# UP.2.33 The jumping flea problem

• MHB
• karush
In summary: For part b), we could write:h(t)=\frac{t}{2}\left(2v_0-gt\right)where $gt$ is the time taken for the flea to reach its maximum height.
karush
Gold Member
MHB
a. If a flea can jumps straight up to a height of 0.440m.
what is the initial speed as it leaves the ground.
b. For how much time is it in the air?

ok I am sure we use this equation

$$x=x_0+v_o^t+\frac{1}{2} at^2$$

I watched another YT on this but it got to much complication
better just to come here

Apart from YouTube, do you also have a textbook? What does that say?
(I am asking because I am rarely able to understand something from a video that I did not understand previously already.)

I think you mean $v_0t$ in the equation for $x$?

In a drawing, let the vertical axis be the $x$ axis, with upward = positive. The initial $x$-position $x_0 = 0$.
What do you choose for the acceleration $a$? What is the sign of $a$?

Now note that at the maximal $x$-position the velocity equals zero.
How do you obtain an expression for the velocity from the expression you have given?

I got that from the YT vid

the text is University Physics
but equation the is also form 2-12 on their eq list

I not in a class just doing this on my own.

Last edited:
(a) $v_f^2 = v_0^2 -2g \Delta y$

At the top of its trajectory, the flea’s velocity is zero and $\Delta y = h_{max}$ ...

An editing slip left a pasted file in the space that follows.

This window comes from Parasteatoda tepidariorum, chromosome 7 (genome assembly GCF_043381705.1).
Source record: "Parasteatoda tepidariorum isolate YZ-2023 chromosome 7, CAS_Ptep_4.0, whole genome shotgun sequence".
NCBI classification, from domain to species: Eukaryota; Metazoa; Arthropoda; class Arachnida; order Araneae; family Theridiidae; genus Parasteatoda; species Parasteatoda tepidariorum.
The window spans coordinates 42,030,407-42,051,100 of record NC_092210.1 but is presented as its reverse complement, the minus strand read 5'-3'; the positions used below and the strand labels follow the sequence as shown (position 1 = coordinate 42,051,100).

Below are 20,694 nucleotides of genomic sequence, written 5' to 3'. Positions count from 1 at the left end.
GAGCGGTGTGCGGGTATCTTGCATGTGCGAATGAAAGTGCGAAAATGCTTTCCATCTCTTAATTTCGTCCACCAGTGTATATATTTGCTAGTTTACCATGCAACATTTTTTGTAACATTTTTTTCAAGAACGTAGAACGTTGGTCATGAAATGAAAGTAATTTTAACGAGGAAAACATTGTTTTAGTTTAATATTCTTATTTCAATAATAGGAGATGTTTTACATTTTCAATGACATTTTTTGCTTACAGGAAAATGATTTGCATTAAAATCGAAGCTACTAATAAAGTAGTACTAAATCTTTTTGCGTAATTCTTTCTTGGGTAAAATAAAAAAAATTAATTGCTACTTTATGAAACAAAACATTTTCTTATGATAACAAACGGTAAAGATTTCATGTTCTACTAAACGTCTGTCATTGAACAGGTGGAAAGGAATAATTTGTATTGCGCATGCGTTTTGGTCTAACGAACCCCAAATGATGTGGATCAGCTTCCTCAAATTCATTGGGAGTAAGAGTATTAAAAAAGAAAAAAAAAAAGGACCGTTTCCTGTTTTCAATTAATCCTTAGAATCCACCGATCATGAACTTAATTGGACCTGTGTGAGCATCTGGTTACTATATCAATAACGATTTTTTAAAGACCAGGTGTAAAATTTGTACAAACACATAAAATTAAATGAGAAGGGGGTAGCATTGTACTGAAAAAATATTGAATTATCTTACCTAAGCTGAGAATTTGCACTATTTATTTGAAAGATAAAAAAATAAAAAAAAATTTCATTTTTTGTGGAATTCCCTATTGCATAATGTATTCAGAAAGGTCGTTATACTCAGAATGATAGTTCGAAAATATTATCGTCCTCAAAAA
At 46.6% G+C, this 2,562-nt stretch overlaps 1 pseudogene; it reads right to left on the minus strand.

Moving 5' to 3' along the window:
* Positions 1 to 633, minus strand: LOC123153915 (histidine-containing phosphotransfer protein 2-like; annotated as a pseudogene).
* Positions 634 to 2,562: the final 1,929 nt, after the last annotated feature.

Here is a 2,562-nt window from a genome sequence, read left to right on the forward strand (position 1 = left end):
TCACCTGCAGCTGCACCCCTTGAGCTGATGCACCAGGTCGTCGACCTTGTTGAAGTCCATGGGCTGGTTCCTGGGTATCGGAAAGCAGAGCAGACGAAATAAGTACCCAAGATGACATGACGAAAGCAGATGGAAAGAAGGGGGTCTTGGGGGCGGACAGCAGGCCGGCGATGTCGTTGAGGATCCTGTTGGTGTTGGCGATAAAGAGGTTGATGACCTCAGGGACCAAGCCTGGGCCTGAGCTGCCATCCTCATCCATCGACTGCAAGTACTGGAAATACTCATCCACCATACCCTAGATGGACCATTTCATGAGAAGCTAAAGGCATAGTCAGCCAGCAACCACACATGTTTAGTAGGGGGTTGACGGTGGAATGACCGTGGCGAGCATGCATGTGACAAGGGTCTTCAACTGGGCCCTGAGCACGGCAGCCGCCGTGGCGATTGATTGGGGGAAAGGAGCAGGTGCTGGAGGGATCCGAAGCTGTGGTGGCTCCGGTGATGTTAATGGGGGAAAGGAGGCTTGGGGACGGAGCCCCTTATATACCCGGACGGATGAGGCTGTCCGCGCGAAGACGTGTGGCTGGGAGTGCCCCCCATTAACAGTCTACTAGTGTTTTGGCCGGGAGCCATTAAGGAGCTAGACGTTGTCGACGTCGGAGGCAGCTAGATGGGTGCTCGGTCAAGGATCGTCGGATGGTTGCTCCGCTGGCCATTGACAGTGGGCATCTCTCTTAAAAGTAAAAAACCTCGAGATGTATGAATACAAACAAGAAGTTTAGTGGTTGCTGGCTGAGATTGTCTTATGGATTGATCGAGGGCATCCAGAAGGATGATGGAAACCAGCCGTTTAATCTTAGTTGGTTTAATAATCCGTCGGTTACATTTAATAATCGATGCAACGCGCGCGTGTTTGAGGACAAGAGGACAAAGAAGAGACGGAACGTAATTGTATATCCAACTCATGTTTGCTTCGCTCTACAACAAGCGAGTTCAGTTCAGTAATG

$v_0 = \sqrt{2g h_{max}}$

(b) calculate the time it takes for the flea to reach the top of its trajectory, $h_{max}$, and double it ...

$v_f = v_0 - gt \implies t = \dfrac{v_0}{g}$

total time, $T=\dfrac{2v_0}{g} = \dfrac{2\sqrt{2gh_{max}}}{g}$

skeeter said:
(a) $v_f^2 = v_0^2 -2g \Delta y$

At the top of its trajectory, the flea’s velocity is zero and $\Delta y = h_{max}$ ...

$v_0 = \sqrt{2g h_{max}}$

(b) calculate the time it takes for the flea to reach the top of its trajectory, $h_{max}$, and double it ...

$v_f = v_0 - gt \implies t = \dfrac{v_0}{g}$

total time, $T=\dfrac{2v_0}{g} = \dfrac{2\sqrt{2gh_{max}}}{g}$

ok the textbook answers to this is

a. 2.94 m/s
b. 0.599 s

I'll see if i can plug into get em
$\displaystyle 0.599s=\frac{2\sqrt{2gh_{max}}}{g}$
if $g=-9.8$ and $h_{max}=.44$

Last edited:
karush said:
a. If a flea can jumps straight up to a height of 0.440m.
what is the initial speed as it leaves the ground.
b. For how much time is it in the air?

ok I am sure we use this equation

$$x=x_0+v_ot+\frac{1}{2} at^2$$

I watched another YT on this but it got to much complication
better just to come here
Well, since the "up to a height of 0.44m" is the height above the starting height, you can take $x_0= 0$. Then $x= v_0t+ \frac{1/2}at^2= \frac{1}{2}a(t^2+ \frac{2v_0}{a}t)$ is a quadratic and we can "complete the square": $x= \frac{a}{2}\left(t^2+ \frac{2v_0}{a}t+ \frac{v_0^2}{a^2}- \frac{v_0^2}{a^2}\right)= \frac{a}{2}\left(x+ \frac{v_0}{a}\right)^2- \frac{v_0^2}{2a^2}$. "a" here is negative so that this is an "upside down" parabola. When $t= -\frac{v_0}{a}$ it takes its maximum value $-\frac{v_0^2}{2a}$.

For (a), assuming this is on the surface of the earth, set a= -9.81 and solve $\frac{v_0^2}{19.62}= 0.440$ for $v_0$.

For (b), since a parabola is symmetric about its midline, take t equal to twice the "t" above, $-\frac{2v_0}{a}$.

Last edited by a moderator:
HallsofIvy said: